Medical Device Innovator to Deliver Keynote Address at Focused Ultrasound Symposium

Released: 18-Mar-2014 7:30 AM EDT
Source Newsroom: Focused Ultrasound Foundation
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Newswise — March 18, 2014 – Charlottesville, VA – Frederic Moll, M.D., a serial medical device entrepreneur, will kick off the 4th International Symposium on Focused Ultrasound in October 2014 with a keynote presentation titled, “Developing a New, Disruptive Therapeutic Modality: From Laboratory Research Tool to Standard of Care.” Dr. Moll will share insights from his experience founding Intuitive Surgical, including his vision behind the technology, overcoming barriers to adoption and lessons for focused ultrasound.

“Focused ultrasound has incredible potential to change the treatment paradigm for many serious medical conditions,” said Dr. Moll. “But like many disruptive technologies, success is contingent upon navigating the interests of many stakeholders. I am happy to collaborate with the Focused Ultrasound Foundation in its mission to advance this technology by providing guidance to the leaders in the field.”

Dr. Moll’s early career as a surgeon led him to found a series of medical device companies leading up to the formation of Intuitive Surgical, Inc., one of the most successful start-ups of its kind and developers of the game-changing Da Vinci Surgical System. Moll is now Chairman of the Board of Auris, Inc., a medical robotics company he founded in 2011. Moll is also on the Focused Ultrasound Foundation Board of Directors.

“Fred’s insight into what is needed to drive what starts as just an idea to widespread adoption is essential to our work in focused ultrasound,” shares Dr. Neal F. Kassell, Focused Ultrasound Foundation Chairman. “The path, as we well know, is a cumbersome one with many obstacles and players involved. To have someone who has achieved success in this arena share his experience is inspiring to our mission both as an organization and as a field.”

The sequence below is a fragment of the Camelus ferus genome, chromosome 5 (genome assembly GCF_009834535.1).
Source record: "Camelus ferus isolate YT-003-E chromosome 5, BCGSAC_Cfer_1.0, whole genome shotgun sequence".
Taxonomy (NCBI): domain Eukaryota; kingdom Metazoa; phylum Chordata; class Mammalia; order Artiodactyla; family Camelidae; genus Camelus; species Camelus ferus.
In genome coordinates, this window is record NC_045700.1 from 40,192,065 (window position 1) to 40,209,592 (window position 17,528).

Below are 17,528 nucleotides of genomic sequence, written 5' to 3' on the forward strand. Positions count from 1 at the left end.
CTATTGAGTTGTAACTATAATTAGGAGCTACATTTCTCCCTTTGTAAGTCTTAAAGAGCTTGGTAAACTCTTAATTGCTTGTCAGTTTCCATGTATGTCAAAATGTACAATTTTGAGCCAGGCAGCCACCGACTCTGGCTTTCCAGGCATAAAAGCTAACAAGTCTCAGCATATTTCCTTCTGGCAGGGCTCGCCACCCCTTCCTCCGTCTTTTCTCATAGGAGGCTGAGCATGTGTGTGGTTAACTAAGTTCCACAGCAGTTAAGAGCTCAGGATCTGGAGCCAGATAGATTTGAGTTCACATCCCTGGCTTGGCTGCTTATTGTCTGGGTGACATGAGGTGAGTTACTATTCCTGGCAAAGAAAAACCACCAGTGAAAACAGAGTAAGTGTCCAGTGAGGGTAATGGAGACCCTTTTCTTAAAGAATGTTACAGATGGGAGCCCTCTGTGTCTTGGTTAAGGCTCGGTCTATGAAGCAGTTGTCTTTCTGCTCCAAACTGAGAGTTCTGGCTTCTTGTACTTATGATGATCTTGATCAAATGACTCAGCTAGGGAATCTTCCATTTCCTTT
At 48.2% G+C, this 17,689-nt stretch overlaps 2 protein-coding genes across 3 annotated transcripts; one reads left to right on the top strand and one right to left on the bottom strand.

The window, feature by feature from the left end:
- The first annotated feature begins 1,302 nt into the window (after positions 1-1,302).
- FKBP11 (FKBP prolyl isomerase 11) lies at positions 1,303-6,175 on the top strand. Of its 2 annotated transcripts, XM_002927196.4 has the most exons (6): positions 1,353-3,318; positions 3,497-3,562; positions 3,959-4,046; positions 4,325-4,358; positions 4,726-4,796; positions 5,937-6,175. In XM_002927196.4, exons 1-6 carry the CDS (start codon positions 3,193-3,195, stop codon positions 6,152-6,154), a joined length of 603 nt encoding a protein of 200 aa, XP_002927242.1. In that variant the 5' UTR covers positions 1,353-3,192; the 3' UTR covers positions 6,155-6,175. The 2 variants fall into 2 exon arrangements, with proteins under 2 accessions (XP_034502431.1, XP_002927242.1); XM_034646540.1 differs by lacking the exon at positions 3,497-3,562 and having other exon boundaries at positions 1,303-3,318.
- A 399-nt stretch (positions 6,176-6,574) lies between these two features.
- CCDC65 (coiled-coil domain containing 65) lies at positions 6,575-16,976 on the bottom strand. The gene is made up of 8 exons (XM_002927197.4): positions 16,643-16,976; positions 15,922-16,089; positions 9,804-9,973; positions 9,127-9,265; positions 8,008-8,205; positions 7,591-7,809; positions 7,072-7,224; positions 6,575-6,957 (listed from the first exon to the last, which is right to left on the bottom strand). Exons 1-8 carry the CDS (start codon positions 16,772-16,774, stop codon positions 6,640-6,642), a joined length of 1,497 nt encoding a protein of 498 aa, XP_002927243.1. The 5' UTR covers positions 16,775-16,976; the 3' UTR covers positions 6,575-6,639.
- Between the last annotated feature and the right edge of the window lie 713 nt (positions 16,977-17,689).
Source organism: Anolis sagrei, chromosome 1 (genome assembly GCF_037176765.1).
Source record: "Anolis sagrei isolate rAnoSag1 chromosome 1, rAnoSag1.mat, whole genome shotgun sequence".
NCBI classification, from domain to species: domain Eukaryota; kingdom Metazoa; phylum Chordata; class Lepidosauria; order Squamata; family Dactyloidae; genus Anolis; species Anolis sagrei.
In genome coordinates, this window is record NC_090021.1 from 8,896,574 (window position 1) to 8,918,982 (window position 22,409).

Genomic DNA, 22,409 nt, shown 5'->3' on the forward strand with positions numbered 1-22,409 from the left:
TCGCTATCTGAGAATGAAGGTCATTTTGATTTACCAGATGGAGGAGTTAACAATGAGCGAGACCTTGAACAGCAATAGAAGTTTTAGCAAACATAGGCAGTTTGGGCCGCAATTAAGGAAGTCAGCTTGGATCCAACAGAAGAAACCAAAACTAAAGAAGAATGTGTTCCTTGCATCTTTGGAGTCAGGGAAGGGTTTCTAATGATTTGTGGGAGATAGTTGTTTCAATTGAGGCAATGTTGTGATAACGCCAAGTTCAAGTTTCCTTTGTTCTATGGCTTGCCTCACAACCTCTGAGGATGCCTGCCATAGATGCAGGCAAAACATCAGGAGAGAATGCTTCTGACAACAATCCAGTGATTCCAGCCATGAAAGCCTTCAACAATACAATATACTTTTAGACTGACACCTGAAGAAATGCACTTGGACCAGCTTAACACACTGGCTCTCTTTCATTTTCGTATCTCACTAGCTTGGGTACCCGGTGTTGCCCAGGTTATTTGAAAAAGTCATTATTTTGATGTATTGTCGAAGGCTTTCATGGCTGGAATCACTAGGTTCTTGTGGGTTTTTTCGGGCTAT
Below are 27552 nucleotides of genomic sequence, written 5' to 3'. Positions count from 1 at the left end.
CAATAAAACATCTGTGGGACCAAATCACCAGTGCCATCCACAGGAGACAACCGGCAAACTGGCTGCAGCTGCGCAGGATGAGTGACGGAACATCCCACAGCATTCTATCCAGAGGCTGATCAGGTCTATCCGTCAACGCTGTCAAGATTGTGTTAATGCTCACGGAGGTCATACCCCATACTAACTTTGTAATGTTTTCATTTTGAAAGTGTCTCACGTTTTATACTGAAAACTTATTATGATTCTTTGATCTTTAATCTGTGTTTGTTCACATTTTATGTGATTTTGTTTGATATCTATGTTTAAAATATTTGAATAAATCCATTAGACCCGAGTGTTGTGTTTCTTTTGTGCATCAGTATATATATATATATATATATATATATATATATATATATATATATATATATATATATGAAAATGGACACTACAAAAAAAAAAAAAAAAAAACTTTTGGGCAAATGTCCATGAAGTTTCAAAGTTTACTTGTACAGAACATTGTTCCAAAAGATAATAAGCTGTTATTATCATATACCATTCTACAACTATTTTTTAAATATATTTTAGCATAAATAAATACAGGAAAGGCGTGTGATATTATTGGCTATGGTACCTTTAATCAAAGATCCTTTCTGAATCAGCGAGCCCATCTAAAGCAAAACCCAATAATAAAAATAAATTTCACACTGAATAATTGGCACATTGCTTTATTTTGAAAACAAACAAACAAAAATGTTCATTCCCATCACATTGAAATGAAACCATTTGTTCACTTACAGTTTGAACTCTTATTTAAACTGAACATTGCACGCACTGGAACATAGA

ABOUT THE SYMPOSIUM
The 4th International Symposium on Focused Ultrasound is the world’s largest gathering of clinical and scientific experts advancing the field of image-guided focused ultrasound. Taking place in Bethesda, Maryland, October 12-16, 2014, the conference will offer a multifaceted exploration of current and future applications of the technology and feature plenary sessions, panel discussions, poster presentations and exhibits. Topics include the application of focused ultrasound to treat the bone, brain, breast, liver, prostate, uterus and other emerging applications. Learn more at www.fusfoundation.org/symposium.

ABOUT THE FOCUSED ULTRASOUND FOUNDATION
The Focused Ultrasound Foundation was created to improve the lives of millions of people worldwide by accelerating the development and adoption of focused ultrasound therapies. The Foundation works to clear the path to global adoption by coordinating and funding research and educational activities, creating partnerships and fostering collaboration among stakeholders, and building awareness of the technology among patients and professionals. The Foundation is dedicated to ensuring that focused ultrasound finds its place as a mainstream therapy for a range of neurological disorders, including Parkinson's disease, epilepsy and stroke as well as uterine fibroids, cancer and other life-threatening conditions within years, not decades. Since its establishment in 2006, the Foundation has become the largest non-governmental source of funding for focused ultrasound research. More information about the Charlottesville, Virginia-based Foundation can be found at www.fusfoundation.org.

ABOUT FOCUSED ULTRASOUND
Focused ultrasound is a revolutionary, early-stage therapeutic technology with the potential to transform the treatment of many serious medical disorders. This breakthrough technology uses ultrasonic energy guided by magnetic resonance or ultrasound imaging to treat tissue deep in the body without incisions or radiation. Multiple intersecting beams of ultrasound are directed and concentrated on a target as small as a grain of rice, much like a magnifying glass can focus multiple beams of light on a single point.


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